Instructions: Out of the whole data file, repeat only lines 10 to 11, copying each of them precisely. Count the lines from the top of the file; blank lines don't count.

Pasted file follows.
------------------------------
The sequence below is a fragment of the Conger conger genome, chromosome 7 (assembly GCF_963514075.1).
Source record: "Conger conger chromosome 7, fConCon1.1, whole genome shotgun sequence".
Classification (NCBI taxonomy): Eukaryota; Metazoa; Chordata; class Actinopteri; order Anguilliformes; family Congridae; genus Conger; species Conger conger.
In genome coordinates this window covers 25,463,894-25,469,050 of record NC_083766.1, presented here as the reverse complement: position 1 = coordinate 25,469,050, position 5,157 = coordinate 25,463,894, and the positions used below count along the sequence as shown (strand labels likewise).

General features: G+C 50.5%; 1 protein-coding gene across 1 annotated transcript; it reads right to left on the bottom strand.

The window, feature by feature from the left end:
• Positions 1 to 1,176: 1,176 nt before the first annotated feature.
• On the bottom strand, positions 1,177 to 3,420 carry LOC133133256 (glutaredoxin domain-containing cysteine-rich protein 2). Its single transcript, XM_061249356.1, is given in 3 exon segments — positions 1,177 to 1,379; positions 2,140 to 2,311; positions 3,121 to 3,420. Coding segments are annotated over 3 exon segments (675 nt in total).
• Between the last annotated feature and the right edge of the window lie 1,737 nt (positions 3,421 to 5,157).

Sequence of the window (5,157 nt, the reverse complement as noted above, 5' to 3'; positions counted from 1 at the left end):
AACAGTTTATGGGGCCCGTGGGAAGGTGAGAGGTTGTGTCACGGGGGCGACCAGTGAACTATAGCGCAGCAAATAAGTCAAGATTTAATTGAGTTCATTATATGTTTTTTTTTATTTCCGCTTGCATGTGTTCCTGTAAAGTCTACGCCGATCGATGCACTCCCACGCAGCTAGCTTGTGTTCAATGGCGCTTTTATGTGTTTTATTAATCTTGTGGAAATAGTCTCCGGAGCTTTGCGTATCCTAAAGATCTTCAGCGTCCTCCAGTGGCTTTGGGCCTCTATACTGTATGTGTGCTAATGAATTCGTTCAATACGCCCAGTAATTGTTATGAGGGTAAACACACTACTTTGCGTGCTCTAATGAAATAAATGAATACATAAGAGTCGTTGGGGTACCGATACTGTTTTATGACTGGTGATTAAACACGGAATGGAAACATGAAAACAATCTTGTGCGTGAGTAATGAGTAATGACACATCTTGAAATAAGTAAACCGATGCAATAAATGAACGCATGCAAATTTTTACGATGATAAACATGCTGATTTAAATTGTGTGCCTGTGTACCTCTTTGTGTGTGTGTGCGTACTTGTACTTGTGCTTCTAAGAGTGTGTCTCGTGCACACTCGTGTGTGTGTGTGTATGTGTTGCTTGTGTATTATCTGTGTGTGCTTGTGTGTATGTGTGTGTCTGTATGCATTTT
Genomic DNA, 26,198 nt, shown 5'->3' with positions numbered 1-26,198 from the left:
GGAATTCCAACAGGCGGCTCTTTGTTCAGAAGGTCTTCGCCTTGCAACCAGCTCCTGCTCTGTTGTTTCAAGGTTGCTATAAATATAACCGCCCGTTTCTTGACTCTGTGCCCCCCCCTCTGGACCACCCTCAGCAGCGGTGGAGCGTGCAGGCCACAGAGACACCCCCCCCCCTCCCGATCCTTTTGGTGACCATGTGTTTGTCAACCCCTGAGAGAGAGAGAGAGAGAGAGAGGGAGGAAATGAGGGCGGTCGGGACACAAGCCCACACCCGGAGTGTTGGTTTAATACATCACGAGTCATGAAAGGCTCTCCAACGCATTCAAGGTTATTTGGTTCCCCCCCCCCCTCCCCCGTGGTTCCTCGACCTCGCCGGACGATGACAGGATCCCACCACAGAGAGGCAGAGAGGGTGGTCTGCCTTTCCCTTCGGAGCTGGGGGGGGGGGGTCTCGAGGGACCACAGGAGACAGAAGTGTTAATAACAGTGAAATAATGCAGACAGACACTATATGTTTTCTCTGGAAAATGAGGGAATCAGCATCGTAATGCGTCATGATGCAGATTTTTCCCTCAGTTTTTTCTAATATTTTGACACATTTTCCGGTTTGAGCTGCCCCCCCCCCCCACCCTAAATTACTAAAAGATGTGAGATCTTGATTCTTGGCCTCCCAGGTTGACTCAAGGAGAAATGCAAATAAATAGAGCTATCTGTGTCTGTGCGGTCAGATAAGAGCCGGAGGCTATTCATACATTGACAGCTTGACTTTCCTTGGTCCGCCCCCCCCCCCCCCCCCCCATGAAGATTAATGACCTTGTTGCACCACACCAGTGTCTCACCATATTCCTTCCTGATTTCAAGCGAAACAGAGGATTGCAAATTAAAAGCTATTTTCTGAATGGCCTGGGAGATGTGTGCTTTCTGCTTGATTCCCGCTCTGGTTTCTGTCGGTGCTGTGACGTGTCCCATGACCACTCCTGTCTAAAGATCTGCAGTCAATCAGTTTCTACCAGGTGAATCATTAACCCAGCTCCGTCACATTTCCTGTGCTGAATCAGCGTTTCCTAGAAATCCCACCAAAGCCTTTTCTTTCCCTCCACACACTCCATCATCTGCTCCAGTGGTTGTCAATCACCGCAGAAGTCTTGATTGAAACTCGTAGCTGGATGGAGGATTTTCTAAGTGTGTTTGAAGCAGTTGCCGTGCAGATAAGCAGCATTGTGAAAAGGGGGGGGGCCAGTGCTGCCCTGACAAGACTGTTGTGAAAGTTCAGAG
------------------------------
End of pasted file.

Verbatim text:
Sequence of the window (5,157 nt, the reverse complement as noted above, 5' to 3'; positions counted from 1 at the left end):
AACAGTTTATGGGGCCCGTGGGAAGGTGAGAGGTTGTGTCACGGGGGCGACCAGTGAACTATAGCGCAGCAAATAAGTCAAGATTTAATTGAGTTCATTATATGTTTTTTTTTATTTCCGCTTGCATGTGTTCCTGTAAAGTCTACGCCGATCGATGCACTCCCACGCAGCTAGCTTGTGTTCAATGGCGCTTTTATGTGTTTTATTAATCTTGTGGAAATAGTCTCCGGAGCTTTGCGTATCCTAAAGATCTTCAGCGTCCTCCAGTGGCTTTGGGCCTCTATACTGTATGTGTGCTAATGAATTCGTTCAATACGCCCAGTAATTGTTATGAGGGTAAACACACTACTTTGCGTGCTCTAATGAAATAAATGAATACATAAGAGTCGTTGGGGTACCGATACTGTTTTATGACTGGTGATTAAACACGGAATGGAAACATGAAAACAATCTTGTGCGTGAGTAATGAGTAATGACACATCTTGAAATAAGTAAACCGATGCAATAAATGAACGCATGCAAATTTTTACGATGATAAACATGCTGATTTAAATTGTGTGCCTGTGTACCTCTTTGTGTGTGTGTGCGTACTTGTACTTGTGCTTCTAAGAGTGTGTCTCGTGCACACTCGTGTGTGTGTGTGTATGTGTTGCTTGTGTATTATCTGTGTGTGCTTGTGTGTATGTGTGTGTCTGTATGCATTTT